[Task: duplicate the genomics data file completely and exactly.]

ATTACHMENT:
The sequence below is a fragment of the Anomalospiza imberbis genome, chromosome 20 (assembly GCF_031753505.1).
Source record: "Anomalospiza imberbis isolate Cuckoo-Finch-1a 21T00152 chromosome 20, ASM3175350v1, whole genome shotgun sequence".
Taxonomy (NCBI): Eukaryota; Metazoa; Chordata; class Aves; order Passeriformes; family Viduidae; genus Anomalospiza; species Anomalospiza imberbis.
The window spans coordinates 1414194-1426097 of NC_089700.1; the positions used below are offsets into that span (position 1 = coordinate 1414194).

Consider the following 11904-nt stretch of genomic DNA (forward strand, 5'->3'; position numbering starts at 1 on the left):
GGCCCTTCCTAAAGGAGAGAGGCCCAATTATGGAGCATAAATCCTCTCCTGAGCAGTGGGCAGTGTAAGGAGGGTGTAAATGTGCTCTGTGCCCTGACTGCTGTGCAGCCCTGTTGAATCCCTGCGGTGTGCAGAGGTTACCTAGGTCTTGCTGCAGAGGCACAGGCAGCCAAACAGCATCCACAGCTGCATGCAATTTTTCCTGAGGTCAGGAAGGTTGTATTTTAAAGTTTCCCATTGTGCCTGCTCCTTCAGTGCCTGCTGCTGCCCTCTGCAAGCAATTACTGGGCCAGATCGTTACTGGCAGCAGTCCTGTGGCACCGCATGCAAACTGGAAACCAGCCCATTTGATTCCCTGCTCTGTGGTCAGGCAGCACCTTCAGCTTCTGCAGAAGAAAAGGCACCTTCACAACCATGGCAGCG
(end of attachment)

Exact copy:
The sequence below is a fragment of the Anomalospiza imberbis genome, chromosome 20 (assembly GCF_031753505.1).
Source record: "Anomalospiza imberbis isolate Cuckoo-Finch-1a 21T00152 chromosome 20, ASM3175350v1, whole genome shotgun sequence".
Taxonomy (NCBI): Eukaryota; Metazoa; Chordata; class Aves; order Passeriformes; family Viduidae; genus Anomalospiza; species Anomalospiza imberbis.
The window spans coordinates 1414194-1426097 of NC_089700.1; the positions used below are offsets into that span (position 1 = coordinate 1414194).

Consider the following 11904-nt stretch of genomic DNA (forward strand, 5'->3'; position numbering starts at 1 on the left):
GGCCCTTCCTAAAGGAGAGAGGCCCAATTATGGAGCATAAATCCTCTCCTGAGCAGTGGGCAGTGTAAGGAGGGTGTAAATGTGCTCTGTGCCCTGACTGCTGTGCAGCCCTGTTGAATCCCTGCGGTGTGCAGAGGTTACCTAGGTCTTGCTGCAGAGGCACAGGCAGCCAAACAGCATCCACAGCTGCATGCAATTTTTCCTGAGGTCAGGAAGGTTGTATTTTAAAGTTTCCCATTGTGCCTGCTCCTTCAGTGCCTGCTGCTGCCCTCTGCAAGCAATTACTGGGCCAGATCGTTACTGGCAGCAGTCCTGTGGCACCGCATGCAAACTGGAAACCAGCCCATTTGATTCCCTGCTCTGTGGTCAGGCAGCACCTTCAGCTTCTGCAGAAGAAAAGGCACCTTCACAACCATGGCAGCG